The Trump administration is implementing a new asylum policy at the border that will result in potentially thousands of asylum seekers being turned away before they can plead their case in court.
The guidance, reviewed by CNN, also applies to refugee applicants – immigrants seeking similar protections in the US who are still abroad.
Under new guidance given Wednesday to the officers who interview asylum seekers at the US’ borders and evaluate refugee applications, claims based on fear of gang and domestic violence will be immediately rejected.
In addition, the guidance tells officers they should consider whether an immigrant crossed the border illegally and weigh that against their claim, potentially rejecting even legitimate fears of persecution if the immigrant crossed illegally.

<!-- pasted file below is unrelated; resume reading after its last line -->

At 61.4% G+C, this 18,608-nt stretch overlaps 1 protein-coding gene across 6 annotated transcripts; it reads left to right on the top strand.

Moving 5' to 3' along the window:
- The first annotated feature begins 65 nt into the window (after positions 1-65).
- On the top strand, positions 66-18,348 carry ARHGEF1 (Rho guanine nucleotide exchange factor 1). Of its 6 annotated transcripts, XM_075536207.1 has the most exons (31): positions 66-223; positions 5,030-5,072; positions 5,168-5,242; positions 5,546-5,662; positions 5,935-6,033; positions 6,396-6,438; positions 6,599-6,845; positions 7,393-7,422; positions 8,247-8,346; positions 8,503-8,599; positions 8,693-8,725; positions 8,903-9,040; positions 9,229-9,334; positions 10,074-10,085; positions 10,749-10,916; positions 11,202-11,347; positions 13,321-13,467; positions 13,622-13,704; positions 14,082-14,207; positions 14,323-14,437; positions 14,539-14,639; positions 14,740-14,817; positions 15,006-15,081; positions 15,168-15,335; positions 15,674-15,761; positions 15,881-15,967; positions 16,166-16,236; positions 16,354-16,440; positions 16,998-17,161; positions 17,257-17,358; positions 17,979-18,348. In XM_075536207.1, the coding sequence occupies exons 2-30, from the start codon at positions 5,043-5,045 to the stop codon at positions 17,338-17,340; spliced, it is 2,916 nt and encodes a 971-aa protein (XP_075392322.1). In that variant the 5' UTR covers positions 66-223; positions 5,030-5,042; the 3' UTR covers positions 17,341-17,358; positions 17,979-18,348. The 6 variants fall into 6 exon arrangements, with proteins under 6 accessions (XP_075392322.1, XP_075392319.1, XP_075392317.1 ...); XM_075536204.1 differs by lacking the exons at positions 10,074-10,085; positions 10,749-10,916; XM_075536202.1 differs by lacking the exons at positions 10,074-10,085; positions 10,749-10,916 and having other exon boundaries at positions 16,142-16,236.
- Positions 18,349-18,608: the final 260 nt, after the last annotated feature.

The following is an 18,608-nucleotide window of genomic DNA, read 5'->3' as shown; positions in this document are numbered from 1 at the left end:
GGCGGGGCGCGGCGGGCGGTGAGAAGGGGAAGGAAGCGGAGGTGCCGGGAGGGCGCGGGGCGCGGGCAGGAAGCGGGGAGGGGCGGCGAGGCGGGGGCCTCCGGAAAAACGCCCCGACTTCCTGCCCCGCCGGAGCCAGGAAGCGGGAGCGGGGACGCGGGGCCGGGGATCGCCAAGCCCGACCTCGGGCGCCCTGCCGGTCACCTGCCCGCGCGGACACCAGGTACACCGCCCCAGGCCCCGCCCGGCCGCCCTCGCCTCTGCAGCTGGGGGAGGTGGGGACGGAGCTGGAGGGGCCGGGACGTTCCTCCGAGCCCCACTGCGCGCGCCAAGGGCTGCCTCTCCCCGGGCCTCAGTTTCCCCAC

Trump administration may further restrict asylum rights
The move is likely to draw swift condemnation from immigration advocates and legal challenges. Advocates say international law is clear that asylum claims are valid even when a migrant enters a country illegally.
They also argue that rejecting these traumatized immigrants puts their lives at risk immediately upon their return home.
The changes being implemented by the Department of Homeland Security come on the heels of Attorney General Jeff Sessions’ decision last month that gang and domestic violence victims no longer qualify for asylum.
Asylum protects migrants already in the US who fear persecution in their home country. Sessions used his unique authority as attorney general last month to overturn an immigration appellate court’s decision to the contrary, reversing course after years of allowing such victims to stay. His decision is now binding for all the immigration judges in the country.
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